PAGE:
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More Voices Would Help AI Dialogue

Jun 05, 2024
  • Xu Yanzi

    Research Fellow, Information Technology and Innovation Foundation
  • Sun Chenghao

    Fellow, Center for International Security and Strategy, Tsinghua University

01. AI war.jpg

The United States and China commenced their first intergovernmental dialogue on artificial intelligence in Geneva, Switzerland, on May 14. They agreed to discuss areas of concern and share domestic approaches to AI risks and governance, with a particular emphasis on safety issues associated with advanced systems.

The dialogue was a crucial step toward better cooperation, but given the continued growth in both commercial and military AI applications, much more collaboration is necessary, including by non-governmental stakeholders.  

As the world’s two biggest economies and leaders in the AI field, the United States and China hold the keys to shaping the future. When U.S. President Joe Biden and Chinese President Xi Jinping agreed to launch these intergovernmental talks in November, they opened the door to building mutual understanding of AI’s risks and potential governance frameworks. The hard part will be turning that initial agreement into meaningful, sustainable action.

Cooperation faces significant headwinds. The geopolitical rivalry and the lack of trust between the two countries may slow international coordination and lead to flawed countermeasures that hinder international agreements for mitigating AI risks. In addition, diplomatic processes, which typically move at a slow pace, may be unable to keep up with the rapid development of AI technologies.

Promoting the direct collaboration of experts from both nations is critical to bridging gaps in understanding and accelerating the development of scientific, evidence-based policymaking. Outside formal Track 1 diplomatic channels, holding Track 1.5 and Track 2 dialogues involving non-governmental experts can help build trust, foster innovative solutions and create consensus between countries. Track 1.5 dialogues include both government officials and non-governmental experts, while Track 2 dialogues include only unofficial representatives.

These types of conversations happen a lot between stakeholders in China and the United States to promote stable relations. The advantage of Track 2 diplomacy is that it allows for more flexible discussions on cutting-edge issues — or even sensitive ones. For example, participants from the AI industry can explore ways to address risks through global norms and technical measures.

However, when looking at the participants in Track 2 dialogues on AI in recent years, most of them are foreign policy and military professionals, and the involvement of content experts and industry representatives is limited. This imbalance can lead to a narrow focus on geopolitical and national security concerns, neglecting the technical and broader aspects of AI safety.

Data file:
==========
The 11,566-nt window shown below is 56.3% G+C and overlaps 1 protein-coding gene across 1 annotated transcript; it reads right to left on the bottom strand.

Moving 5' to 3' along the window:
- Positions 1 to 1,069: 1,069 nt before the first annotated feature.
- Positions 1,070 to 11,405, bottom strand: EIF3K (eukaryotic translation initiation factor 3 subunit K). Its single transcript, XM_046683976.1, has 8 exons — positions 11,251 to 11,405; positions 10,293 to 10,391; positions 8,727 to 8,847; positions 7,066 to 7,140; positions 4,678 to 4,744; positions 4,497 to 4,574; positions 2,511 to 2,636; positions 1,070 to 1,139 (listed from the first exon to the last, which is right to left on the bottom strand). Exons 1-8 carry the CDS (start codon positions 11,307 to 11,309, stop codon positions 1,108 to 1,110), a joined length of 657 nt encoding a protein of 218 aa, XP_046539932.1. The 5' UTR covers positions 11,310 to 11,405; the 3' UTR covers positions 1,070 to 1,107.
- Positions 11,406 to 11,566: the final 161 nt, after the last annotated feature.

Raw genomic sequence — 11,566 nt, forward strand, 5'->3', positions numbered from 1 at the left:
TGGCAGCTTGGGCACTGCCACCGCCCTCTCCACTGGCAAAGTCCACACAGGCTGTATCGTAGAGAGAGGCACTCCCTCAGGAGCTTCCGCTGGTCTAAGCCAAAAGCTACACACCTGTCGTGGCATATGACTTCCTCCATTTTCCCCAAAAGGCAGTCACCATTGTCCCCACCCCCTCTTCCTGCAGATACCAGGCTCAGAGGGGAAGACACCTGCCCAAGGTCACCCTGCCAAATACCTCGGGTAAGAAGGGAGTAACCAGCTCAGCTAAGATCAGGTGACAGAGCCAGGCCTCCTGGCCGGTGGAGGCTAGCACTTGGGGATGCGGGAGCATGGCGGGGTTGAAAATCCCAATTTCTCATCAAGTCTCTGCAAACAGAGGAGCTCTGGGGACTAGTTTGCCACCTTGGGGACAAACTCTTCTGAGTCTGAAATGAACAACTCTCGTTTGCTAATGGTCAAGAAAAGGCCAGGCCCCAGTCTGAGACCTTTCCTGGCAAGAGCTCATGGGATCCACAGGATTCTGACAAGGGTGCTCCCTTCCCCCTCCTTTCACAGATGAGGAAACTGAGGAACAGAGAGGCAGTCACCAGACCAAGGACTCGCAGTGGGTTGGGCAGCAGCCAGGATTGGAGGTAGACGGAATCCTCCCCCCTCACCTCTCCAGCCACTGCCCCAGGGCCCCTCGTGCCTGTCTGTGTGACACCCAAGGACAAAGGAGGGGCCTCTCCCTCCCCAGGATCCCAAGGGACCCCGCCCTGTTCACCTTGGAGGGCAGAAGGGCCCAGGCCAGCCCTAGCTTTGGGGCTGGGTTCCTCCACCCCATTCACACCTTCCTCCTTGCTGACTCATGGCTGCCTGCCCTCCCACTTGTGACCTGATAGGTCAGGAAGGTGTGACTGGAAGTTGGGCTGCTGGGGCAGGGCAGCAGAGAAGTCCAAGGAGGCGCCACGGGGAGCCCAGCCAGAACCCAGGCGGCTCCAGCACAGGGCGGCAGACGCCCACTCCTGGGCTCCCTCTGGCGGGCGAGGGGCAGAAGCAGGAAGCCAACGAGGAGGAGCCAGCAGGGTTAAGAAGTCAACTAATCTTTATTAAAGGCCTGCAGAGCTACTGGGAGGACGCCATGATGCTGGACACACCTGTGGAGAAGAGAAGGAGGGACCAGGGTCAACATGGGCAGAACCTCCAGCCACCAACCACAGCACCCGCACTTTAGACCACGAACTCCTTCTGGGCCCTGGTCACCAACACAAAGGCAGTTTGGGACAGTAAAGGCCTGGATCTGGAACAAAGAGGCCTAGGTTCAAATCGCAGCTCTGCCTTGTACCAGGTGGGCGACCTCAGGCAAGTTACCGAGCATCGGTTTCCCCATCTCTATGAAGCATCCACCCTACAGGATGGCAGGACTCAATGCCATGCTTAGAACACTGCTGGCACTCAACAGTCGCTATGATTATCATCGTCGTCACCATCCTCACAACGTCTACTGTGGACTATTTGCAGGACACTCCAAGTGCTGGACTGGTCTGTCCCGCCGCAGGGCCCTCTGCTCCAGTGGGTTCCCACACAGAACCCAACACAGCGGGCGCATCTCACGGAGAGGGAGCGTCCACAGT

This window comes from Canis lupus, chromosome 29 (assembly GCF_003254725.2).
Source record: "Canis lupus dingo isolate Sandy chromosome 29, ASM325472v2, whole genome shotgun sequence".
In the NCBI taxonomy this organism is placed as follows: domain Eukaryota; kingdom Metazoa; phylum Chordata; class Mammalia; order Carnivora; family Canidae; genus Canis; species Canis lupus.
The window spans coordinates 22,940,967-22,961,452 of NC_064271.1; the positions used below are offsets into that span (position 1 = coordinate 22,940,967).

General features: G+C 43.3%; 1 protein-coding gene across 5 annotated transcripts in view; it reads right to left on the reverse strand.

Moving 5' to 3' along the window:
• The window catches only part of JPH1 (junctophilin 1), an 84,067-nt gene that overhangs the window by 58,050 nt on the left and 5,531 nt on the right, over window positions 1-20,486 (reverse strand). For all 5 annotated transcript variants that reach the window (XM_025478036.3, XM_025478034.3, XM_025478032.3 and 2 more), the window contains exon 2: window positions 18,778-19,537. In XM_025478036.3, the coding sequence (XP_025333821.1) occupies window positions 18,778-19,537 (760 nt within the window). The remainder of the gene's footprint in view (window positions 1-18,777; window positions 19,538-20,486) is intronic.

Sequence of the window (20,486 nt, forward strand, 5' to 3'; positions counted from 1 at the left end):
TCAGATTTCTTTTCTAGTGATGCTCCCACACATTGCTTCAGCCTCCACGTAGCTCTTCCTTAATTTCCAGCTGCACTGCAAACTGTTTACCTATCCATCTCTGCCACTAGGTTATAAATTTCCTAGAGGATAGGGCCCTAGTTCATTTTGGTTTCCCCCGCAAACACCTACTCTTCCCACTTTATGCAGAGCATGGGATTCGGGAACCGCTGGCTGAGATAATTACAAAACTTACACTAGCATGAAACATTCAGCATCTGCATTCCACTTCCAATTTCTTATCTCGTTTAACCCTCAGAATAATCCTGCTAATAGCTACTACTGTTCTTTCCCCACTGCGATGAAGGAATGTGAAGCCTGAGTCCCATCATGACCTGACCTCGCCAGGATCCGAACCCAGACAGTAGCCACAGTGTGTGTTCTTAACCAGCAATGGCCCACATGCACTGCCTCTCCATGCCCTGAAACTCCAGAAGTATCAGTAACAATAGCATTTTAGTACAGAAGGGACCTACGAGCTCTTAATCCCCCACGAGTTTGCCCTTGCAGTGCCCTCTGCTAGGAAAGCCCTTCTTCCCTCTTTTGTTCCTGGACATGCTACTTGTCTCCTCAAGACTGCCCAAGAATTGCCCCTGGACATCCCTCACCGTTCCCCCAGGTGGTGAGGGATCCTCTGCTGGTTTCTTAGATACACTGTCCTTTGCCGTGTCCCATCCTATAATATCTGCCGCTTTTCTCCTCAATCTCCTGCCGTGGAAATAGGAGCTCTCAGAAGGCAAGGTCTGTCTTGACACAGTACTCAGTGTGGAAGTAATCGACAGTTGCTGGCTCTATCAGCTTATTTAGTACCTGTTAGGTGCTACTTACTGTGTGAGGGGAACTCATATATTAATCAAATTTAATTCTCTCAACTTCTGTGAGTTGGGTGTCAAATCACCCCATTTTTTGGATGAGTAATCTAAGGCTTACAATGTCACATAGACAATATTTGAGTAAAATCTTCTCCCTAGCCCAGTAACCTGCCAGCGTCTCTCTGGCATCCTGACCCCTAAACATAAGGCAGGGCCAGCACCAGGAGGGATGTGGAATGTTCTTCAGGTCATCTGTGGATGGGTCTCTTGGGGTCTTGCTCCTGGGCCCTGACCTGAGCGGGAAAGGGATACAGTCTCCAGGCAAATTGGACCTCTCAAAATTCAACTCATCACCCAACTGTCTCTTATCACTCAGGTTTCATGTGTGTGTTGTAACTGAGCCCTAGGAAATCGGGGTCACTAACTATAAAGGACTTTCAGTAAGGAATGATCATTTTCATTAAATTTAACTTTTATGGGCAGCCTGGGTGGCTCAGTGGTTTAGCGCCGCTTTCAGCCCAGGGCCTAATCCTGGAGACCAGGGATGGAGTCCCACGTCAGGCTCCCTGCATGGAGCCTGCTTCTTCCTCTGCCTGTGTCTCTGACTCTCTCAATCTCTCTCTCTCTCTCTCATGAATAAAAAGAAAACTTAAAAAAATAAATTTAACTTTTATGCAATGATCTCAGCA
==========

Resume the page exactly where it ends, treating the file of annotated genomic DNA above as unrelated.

Scientists and industry experts are crucial in providing a nuanced understanding of AI technology development and application in real-world scenarios. By involving these stakeholders, the dialogue can shift from high-level political negotiations to technical problem-solving, increasing the likelihood of developing practical solutions for shared challenges. 

The inclusion of experts from academia and industry is vital for several reasons:

First, scientists and industry leaders are at the forefront of AI research, development and implementation. They possess the technical expertise needed to identify, predict and address complex AI safety issues, and they can look into specific AI deployments and work on solving technical issues.

Second, collaboration between scientists can help depoliticize the dialogue, so that the focus stays on shared goals of advancing knowledge and technology about AI safety — including safety benchmarks and testing protocols. Academic experts tend to focus on technical aspects and how they can contribute, rather than discussing existential risks with an alarmist attitude.

Third, given the significant roles of AI companies in both China and the United States, experts can provide vital input on technology research and development, technical measures and governance frameworks.

Overall, expanding the dialogue to include a broader range of stakeholders can provide more diverse perspectives on the risks and opportunities associated with AI, potentially creating new opportunities for innovation and experimentation while ensuring that AI applications are safe and beneficial. For example, they could explore joint research projects on specific AI safety issues, such as algorithmic bias and deep fakes, which could lead to breakthroughs that benefit both nations and the global community. 

While the intergovernmental dialogue between China and the United States on AI safety is a promising start, the initiation of the Track 1 dialogue does not mean that Track 1.5 and Track 2 dialogues are unimportant. On the contrary, these dialogues can play an even more effective role, stimulating and causing the Track 1 dialogue to develop in a more comprehensive, in-depth direction, including fostering cooperation between scientists and the private sector.

By engaging a broader range of stakeholders and fostering international cooperation, the two countries can lead the way in developing a robust, safe and ethical framework for AI that benefits the global community. 


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